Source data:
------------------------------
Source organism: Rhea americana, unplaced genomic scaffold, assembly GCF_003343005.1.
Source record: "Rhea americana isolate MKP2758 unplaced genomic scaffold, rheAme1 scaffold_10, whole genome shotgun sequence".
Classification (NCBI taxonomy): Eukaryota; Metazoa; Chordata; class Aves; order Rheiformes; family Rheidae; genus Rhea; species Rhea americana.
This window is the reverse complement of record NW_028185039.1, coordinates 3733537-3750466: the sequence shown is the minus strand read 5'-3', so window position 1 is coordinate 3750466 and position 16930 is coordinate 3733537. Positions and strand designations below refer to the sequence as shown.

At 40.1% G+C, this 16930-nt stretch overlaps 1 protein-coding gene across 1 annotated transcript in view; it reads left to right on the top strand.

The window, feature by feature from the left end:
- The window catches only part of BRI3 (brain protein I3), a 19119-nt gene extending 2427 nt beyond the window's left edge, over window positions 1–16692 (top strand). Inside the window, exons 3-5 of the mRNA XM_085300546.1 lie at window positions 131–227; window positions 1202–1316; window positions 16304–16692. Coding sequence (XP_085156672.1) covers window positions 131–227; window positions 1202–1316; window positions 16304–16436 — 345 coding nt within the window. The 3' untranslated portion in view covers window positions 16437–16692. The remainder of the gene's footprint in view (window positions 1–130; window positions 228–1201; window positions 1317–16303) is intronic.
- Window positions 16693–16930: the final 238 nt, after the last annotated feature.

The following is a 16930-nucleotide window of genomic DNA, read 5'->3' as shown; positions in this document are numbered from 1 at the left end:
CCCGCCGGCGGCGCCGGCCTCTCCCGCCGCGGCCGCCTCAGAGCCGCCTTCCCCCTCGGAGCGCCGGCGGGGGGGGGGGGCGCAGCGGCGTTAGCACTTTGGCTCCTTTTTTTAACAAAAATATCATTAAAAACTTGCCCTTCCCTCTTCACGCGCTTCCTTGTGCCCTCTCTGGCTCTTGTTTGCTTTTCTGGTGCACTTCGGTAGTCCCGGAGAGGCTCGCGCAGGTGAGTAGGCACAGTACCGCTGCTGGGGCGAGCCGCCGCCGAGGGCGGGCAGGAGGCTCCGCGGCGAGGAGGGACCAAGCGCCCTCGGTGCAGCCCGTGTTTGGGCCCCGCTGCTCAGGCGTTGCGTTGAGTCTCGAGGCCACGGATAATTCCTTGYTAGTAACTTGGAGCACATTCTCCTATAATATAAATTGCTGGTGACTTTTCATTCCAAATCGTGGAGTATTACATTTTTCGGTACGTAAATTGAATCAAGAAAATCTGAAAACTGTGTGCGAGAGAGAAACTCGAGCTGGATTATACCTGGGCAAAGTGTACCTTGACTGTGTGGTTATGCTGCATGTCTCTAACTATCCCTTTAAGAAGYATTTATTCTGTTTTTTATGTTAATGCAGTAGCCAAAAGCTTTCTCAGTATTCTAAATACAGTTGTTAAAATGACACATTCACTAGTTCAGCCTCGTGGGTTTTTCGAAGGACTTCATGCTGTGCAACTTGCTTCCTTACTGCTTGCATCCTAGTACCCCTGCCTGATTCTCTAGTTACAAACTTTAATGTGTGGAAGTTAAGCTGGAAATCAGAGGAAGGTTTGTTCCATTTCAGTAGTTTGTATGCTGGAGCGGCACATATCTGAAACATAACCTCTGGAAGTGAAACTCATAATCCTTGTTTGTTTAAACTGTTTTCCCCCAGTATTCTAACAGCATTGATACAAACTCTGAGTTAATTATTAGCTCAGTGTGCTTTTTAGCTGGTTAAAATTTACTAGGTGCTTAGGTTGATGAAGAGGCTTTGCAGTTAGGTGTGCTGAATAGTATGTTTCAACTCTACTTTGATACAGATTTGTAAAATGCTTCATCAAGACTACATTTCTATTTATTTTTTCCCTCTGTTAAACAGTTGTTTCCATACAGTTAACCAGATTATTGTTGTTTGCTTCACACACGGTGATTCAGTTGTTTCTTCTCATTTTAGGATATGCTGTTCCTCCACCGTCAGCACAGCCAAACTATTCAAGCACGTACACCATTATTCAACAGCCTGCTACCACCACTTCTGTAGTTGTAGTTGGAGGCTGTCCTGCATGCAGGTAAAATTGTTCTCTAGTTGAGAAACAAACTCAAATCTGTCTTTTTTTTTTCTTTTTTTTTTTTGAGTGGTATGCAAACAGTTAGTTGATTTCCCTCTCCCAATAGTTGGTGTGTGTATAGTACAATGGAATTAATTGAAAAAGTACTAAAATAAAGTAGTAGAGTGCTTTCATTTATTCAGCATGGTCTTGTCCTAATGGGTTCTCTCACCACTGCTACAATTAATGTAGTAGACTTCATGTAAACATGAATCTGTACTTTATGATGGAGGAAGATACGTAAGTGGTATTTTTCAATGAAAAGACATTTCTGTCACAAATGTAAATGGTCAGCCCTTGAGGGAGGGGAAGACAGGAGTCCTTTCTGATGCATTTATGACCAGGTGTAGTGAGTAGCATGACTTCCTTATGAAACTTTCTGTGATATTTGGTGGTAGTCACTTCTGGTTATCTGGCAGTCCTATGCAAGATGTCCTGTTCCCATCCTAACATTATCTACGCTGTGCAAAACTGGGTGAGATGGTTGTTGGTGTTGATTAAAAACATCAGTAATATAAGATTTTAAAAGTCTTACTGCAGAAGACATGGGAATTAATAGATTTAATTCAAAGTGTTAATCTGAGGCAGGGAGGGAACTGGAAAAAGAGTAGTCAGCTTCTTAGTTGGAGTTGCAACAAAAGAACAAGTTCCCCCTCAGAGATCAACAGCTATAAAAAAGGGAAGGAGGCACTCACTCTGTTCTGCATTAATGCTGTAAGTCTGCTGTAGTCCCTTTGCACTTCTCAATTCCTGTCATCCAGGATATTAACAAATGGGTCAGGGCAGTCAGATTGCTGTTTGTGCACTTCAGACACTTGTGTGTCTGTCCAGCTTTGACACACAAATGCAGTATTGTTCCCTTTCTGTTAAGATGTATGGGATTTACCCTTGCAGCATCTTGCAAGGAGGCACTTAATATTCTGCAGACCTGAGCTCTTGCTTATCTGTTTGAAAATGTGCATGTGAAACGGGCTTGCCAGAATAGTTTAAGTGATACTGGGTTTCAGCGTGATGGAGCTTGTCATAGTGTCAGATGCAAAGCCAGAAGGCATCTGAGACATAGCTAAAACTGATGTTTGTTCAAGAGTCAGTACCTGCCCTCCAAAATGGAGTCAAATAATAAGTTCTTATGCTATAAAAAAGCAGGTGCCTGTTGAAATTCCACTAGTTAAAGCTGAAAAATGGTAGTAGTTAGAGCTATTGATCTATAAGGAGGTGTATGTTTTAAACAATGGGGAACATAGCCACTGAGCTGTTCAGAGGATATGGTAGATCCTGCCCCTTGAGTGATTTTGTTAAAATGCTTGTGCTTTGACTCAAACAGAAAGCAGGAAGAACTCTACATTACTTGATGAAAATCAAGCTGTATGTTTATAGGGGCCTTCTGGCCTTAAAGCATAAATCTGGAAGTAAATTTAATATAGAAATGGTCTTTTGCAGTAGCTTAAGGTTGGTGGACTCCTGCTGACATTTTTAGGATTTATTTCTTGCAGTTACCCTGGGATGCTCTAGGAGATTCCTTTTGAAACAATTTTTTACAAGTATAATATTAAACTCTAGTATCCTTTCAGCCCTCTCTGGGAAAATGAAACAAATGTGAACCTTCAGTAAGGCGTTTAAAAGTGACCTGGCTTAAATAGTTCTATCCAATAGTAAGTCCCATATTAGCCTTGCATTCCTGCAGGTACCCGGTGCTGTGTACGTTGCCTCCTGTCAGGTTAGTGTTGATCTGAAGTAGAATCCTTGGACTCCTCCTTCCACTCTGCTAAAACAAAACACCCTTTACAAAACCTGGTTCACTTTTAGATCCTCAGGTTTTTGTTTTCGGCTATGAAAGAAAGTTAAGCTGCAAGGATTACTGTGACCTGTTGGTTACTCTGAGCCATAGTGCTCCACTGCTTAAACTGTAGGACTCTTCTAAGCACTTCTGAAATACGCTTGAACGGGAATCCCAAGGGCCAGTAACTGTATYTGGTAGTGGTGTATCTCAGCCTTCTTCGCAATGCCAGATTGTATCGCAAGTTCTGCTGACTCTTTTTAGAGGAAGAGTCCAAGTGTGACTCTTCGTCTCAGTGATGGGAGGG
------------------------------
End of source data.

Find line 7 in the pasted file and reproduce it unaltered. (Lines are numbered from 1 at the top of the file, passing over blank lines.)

- The window catches only part of BRI3 (brain protein I3), a 19119-nt gene extending 2427 nt beyond the window's left edge, over window positions 1–16692 (top strand). Inside the window, exons 3-5 of the mRNA XM_085300546.1 lie at window positions 131–227; window positions 1202–1316; window positions 16304–16692. Coding sequence (XP_085156672.1) covers window positions 131–227; window positions 1202–1316; window positions 16304–16436 — 345 coding nt within the window. The 3' untranslated portion in view covers window positions 16437–16692. The remainder of the gene's footprint in view (window positions 1–130; window positions 228–1201; window positions 1317–16303) is intronic.